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Concerns raised over NorwegianTV documentary

Media Release

2 November 2006

Concerns raised over Norwegian television documentary

The Ministry of Health is concerned at the unwarranted alarm likely to accompany the screening of a Norwegian television documentary here this weekend.

Meningococcal B Immunisation Programme Director Dr Jane O'Hallahan acknowledges that there is likely to be considerable public concern about any information about adverse reactions claimed to be linked to the MeNZB™ vaccine but says New Zealand parents are not getting the full picture.

The Ministry of Health, health professionals and health groups are concerned about the impact that the Norwegian television documentary, which is dominated by critics of the immunisation programme, will have here.

The documentary largely ignores the impact of the Meningococcal B epidemic in New Zealand and the effectiveness of the MeNZB™ vaccine in helping to reduce harm to and deaths of young New Zealanders.

"New Zealand had a safety monitoring programme which experts regard as world-class. Throughout the rollout of the MeNZB™ vaccine we checked for the types of adverse events that occurred in Norway and elsewhere - those checks have not shown any unexpected serious adverse events, " Dr O'Hallahan says.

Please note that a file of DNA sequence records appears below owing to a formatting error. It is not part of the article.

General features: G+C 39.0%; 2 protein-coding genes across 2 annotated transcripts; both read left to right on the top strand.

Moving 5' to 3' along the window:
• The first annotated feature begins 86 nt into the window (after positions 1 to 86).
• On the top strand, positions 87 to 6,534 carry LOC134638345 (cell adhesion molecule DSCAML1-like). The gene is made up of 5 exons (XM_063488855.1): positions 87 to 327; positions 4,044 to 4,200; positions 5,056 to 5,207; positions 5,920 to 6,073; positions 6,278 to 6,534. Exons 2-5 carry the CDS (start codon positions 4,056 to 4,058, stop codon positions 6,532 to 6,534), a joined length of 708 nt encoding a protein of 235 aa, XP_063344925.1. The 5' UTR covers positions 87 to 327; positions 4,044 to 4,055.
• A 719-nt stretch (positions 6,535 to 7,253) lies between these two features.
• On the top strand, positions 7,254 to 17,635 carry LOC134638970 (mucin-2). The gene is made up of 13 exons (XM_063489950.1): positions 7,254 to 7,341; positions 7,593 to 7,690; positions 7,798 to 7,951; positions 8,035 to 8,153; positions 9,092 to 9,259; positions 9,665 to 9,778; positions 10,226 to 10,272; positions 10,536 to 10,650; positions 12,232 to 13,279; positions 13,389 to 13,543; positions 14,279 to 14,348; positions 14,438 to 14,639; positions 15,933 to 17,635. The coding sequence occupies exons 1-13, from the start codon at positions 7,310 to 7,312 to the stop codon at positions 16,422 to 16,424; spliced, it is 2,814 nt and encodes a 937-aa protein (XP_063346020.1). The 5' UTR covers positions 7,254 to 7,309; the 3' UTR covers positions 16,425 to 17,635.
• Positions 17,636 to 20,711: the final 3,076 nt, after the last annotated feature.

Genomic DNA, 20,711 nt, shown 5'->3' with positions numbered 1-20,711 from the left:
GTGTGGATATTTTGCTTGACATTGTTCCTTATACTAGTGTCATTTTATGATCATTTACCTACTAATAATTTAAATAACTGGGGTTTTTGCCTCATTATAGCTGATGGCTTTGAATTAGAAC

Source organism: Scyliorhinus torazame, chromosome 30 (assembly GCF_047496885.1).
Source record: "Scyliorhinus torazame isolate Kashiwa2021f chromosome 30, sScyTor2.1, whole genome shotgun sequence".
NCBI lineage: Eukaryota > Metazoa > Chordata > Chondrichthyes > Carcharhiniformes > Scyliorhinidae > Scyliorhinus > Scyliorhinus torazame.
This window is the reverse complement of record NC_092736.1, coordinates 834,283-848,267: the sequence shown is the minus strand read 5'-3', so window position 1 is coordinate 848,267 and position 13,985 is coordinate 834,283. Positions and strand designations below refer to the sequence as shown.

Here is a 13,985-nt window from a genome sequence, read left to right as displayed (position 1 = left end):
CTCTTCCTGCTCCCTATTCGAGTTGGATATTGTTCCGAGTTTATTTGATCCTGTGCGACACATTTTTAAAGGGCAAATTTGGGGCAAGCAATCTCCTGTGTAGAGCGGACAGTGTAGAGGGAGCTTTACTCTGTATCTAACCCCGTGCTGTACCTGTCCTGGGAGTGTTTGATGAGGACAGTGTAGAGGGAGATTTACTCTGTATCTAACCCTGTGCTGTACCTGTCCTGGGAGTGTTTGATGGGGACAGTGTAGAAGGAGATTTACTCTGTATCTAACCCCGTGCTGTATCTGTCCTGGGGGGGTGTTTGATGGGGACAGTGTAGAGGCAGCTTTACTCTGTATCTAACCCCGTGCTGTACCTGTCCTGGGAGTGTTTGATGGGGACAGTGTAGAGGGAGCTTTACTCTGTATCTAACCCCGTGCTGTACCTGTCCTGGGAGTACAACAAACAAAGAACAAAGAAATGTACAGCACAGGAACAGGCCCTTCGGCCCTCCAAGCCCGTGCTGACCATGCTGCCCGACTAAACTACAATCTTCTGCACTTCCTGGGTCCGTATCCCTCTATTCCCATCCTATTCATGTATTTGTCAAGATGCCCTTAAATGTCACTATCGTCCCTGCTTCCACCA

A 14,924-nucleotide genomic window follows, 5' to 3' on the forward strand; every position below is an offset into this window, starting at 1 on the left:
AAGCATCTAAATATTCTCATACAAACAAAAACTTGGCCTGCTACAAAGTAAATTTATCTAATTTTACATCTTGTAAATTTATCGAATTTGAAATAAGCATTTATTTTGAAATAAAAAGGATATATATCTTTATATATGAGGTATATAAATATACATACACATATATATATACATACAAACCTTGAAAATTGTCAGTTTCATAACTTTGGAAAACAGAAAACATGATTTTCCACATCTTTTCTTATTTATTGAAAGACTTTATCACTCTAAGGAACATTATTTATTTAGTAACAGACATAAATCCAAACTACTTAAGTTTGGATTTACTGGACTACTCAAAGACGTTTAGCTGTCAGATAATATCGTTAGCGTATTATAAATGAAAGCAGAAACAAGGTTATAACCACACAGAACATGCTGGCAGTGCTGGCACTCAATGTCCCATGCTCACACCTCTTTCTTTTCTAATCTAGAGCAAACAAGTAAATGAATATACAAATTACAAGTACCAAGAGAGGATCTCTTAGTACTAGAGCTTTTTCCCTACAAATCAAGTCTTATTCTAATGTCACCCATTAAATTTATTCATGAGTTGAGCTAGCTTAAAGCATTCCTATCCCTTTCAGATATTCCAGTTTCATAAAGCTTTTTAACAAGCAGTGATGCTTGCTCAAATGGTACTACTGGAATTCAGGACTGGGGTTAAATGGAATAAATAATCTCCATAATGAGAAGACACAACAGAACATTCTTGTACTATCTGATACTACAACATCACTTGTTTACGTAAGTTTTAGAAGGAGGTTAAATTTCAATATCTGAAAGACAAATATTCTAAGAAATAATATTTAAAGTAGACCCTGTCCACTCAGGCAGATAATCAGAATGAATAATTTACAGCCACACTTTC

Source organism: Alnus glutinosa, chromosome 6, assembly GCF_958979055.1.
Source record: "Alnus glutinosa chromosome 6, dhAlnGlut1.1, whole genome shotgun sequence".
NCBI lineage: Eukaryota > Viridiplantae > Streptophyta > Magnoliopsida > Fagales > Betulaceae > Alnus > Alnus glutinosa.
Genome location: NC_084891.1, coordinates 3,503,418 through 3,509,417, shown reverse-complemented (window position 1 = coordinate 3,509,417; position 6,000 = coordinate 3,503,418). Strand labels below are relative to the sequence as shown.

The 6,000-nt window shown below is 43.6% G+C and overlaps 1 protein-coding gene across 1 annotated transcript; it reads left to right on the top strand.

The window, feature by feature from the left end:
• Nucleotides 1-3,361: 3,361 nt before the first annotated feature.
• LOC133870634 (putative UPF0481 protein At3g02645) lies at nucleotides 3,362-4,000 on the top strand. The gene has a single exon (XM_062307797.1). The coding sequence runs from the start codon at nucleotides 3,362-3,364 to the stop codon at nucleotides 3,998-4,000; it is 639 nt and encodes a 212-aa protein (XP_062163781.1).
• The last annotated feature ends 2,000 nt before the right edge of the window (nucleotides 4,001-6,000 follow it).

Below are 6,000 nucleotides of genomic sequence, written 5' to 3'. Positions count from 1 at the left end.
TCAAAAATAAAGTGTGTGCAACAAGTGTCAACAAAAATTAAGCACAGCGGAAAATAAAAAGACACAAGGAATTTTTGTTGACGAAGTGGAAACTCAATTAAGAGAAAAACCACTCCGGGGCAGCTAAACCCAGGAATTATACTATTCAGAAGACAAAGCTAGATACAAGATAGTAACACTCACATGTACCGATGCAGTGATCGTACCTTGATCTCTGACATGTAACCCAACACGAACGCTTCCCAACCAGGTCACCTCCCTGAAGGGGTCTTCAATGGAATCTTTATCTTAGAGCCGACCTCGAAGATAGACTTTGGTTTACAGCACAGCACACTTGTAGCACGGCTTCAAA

The quality, safety and effectiveness of the vaccine was thoroughly assessed by the Ministry of Health's medicine regulatory arm Medsafe. It was appropriately trialled in New Zealand and its roll out intensively monitored for safety by Medsafe and an independent expert group.



We ran vaccine trials that met national and international standards. Based on advice from world experts, it was decided that a phase 3 trial was scientifically unwarranted, Dr O'Hallahan said.

"We had a devastating epidemic to deal with which was scarring, maiming and killing New Zealand children - to delay the vaccine further would have meant many more children would have suffered."

Already we are starting to see the results of the immunisation programme. We used to have on average about 213 epidemic strain cases a year in under-20s, now we see around a quarter of that. We used to have on average about seven deaths a year from the epidemic strain. So far this year there have been two, she said.

The Ministry will continue to monitor the situation in Norway and provide information to health professionals and the public about any significant developments.

Both the Ministry and the Immunisation Advisory Centre, phone 0800 IMMUNE or 0800 466 863, will have detailed information available. Anyone with health concerns should discuss them with their GP.

ENDS

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